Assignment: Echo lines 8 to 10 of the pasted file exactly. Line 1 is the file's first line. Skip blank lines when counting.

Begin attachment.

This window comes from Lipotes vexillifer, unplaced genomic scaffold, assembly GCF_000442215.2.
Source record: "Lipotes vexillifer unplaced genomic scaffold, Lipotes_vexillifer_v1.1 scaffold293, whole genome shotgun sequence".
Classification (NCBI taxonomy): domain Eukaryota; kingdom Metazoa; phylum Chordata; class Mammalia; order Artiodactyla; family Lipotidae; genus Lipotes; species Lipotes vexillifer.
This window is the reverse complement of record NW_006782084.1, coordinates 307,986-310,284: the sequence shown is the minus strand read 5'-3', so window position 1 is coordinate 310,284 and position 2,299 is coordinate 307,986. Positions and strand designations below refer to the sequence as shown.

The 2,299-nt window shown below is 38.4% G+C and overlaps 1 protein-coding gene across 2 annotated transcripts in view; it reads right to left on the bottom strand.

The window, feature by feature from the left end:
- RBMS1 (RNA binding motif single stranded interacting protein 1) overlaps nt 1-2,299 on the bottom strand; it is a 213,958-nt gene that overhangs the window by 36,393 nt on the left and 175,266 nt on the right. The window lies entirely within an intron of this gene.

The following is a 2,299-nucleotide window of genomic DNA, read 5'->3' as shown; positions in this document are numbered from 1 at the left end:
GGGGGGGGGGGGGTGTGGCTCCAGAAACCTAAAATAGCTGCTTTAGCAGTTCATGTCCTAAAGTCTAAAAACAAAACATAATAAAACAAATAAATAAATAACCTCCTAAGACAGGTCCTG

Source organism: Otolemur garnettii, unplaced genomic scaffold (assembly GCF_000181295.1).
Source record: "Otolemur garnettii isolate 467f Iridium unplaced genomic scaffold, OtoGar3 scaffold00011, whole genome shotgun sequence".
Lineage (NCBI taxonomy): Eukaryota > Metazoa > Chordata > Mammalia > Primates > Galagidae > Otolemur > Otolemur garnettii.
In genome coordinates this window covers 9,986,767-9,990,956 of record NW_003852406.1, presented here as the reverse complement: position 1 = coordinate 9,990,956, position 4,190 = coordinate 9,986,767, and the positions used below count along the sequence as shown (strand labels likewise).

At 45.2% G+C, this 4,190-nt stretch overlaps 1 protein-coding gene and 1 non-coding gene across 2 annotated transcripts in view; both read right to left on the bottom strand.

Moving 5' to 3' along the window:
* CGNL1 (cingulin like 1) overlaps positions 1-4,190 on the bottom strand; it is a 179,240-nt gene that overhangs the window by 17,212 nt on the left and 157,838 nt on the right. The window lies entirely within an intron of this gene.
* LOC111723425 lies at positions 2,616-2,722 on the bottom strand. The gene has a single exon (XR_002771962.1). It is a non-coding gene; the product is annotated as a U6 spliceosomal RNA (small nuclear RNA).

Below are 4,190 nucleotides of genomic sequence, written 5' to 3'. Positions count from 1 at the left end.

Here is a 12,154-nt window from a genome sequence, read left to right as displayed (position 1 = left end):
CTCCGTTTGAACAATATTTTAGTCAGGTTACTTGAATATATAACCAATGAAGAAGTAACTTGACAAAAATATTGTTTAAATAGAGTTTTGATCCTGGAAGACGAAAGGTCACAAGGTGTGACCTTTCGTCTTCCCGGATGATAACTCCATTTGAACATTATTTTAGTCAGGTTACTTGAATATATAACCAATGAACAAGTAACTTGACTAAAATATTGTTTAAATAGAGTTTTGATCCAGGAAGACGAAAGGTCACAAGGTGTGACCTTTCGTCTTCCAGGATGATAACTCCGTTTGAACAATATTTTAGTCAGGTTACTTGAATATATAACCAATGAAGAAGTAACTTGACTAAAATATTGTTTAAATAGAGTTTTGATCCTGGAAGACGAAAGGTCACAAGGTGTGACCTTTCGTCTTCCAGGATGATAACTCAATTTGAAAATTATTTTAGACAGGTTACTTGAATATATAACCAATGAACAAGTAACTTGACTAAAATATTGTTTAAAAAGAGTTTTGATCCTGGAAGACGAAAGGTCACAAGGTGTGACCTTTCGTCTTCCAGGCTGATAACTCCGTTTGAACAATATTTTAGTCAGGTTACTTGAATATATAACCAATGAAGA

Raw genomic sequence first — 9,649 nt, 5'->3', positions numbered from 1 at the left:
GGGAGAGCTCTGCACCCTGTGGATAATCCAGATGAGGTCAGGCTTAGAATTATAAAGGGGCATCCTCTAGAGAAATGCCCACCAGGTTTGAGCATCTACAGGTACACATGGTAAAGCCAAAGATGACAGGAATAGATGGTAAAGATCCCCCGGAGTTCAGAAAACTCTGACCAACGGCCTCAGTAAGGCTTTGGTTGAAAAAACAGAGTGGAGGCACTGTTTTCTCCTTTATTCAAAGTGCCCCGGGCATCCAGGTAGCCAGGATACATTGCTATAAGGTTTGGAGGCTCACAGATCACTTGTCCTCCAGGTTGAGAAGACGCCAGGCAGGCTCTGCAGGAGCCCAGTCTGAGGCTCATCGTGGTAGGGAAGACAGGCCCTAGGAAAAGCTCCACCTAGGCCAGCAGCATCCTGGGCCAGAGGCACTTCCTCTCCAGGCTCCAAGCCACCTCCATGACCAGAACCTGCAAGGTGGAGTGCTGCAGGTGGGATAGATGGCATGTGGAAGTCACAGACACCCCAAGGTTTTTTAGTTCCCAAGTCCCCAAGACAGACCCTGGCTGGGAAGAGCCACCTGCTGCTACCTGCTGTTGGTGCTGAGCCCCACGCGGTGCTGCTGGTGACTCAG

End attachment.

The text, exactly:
The following is a 2,299-nucleotide window of genomic DNA, read 5'->3' as shown; positions in this document are numbered from 1 at the left end:
GGGGGGGGGGGGGTGTGGCTCCAGAAACCTAAAATAGCTGCTTTAGCAGTTCATGTCCTAAAGTCTAAAAACAAAACATAATAAAACAAATAAATAAATAACCTCCTAAGACAGGTCCTG

Source organism: Otolemur garnettii, unplaced genomic scaffold (assembly GCF_000181295.1).